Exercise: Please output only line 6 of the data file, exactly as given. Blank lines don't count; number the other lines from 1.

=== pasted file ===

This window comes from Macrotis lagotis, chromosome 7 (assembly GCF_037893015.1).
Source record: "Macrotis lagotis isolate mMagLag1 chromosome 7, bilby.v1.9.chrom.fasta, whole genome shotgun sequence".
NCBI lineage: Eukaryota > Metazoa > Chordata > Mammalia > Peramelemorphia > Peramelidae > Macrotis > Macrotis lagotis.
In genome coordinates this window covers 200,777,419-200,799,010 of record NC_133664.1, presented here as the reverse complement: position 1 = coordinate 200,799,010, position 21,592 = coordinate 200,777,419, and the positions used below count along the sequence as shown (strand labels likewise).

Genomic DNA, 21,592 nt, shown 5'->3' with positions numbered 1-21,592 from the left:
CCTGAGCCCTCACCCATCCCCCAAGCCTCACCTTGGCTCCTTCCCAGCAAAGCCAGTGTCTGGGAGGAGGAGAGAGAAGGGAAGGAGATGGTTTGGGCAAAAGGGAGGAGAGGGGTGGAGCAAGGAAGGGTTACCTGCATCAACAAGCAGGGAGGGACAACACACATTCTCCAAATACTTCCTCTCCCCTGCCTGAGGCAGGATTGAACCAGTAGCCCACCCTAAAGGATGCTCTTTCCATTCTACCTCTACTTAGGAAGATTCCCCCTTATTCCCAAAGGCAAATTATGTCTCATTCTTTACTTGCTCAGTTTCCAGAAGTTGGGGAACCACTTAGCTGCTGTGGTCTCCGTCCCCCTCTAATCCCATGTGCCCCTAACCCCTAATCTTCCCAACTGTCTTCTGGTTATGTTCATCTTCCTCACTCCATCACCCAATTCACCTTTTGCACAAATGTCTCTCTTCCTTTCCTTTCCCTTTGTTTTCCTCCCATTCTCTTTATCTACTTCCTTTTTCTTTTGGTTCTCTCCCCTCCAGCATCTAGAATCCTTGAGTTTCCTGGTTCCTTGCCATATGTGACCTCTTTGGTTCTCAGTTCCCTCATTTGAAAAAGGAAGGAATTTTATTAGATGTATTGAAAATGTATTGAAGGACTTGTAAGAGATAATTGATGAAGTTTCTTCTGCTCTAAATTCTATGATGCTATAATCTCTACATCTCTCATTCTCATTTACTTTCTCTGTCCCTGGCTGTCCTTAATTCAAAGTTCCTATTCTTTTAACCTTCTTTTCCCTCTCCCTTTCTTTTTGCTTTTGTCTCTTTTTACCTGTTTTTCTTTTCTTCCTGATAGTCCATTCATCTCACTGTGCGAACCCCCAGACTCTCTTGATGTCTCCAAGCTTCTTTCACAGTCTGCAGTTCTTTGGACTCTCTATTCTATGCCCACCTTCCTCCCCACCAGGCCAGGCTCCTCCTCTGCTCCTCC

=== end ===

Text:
CCTGAGCCCTCACCCATCCCCCAAGCCTCACCTTGGCTCCTTCCCAGCAAAGCCAGTGTCTGGGAGGAGGAGAGAGAAGGGAAGGAGATGGTTTGGGCAAAAGGGAGGAGAGGGGTGGAGCAAGGAAGGGTTACCTGCATCAACAAGCAGGGAGGGACAACACACATTCTCCAAATACTTCCTCTCCCCTGCCTGAGGCAGGATTGAACCAGTAGCCCACCCTAAAGGATGCTCTTTCCATTCTACCTCTACTTAGGAAGATTCCCCCTTATTCCCAAAGGCAAATTATGTCTCATTCTTTACTTGCTCAGTTTCCAGAAGTTGGGGAACCACTTAGCTGCTGTGGTCTCCGTCCCCCTCTAATCCCATGTGCCCCTAACCCCTAATCTTCCCAACTGTCTTCTGGTTATGTTCATCTTCCTCACTCCATCACCCAATTCACCTTTTGCACAAATGTCTCTCTTCCTTTCCTTTCCCTTTGTTTTCCTCCCATTCTCTTTATCTACTTCCTTTTTCTTTTGGTTCTCTCCCCTCCAGCATCTAGAATCCTTGAGTTTCCTGGTTCCTTGCCATATGTGACCTCTTTGGTTCTCAGTTCCCTCATTTGAAAAAGGAAGGAATTTTATTAGATGTATTGAAAATGTATTGAAGGACTTGTAAGAGATAATTGATGAAGTTTCTTCTGCTCTAAATTCTATGATGCTATAATCTCTACATCTCTCATTCTCATTTACTTTCTCTGTCCCTGGCTGTCCTTAATTCAAAGTTCCTATTCTTTTAACCTTCTTTTCCCTCTCCCTTTCTTTTTGCTTTTGTCTCTTTTTACCTGTTTTTCTTTTCTTCCTGATAGTCCATTCATCTCACTGTGCGAACCCCCAGACTCTCTTGATGTCTCCAAGCTTCTTTCACAGTCTGCAGTTCTTTGGACTCTCTATTCTATGCCCACCTTCCTCCCCACCAGGCCAGGCTCCTCCTCTGCTCCTCC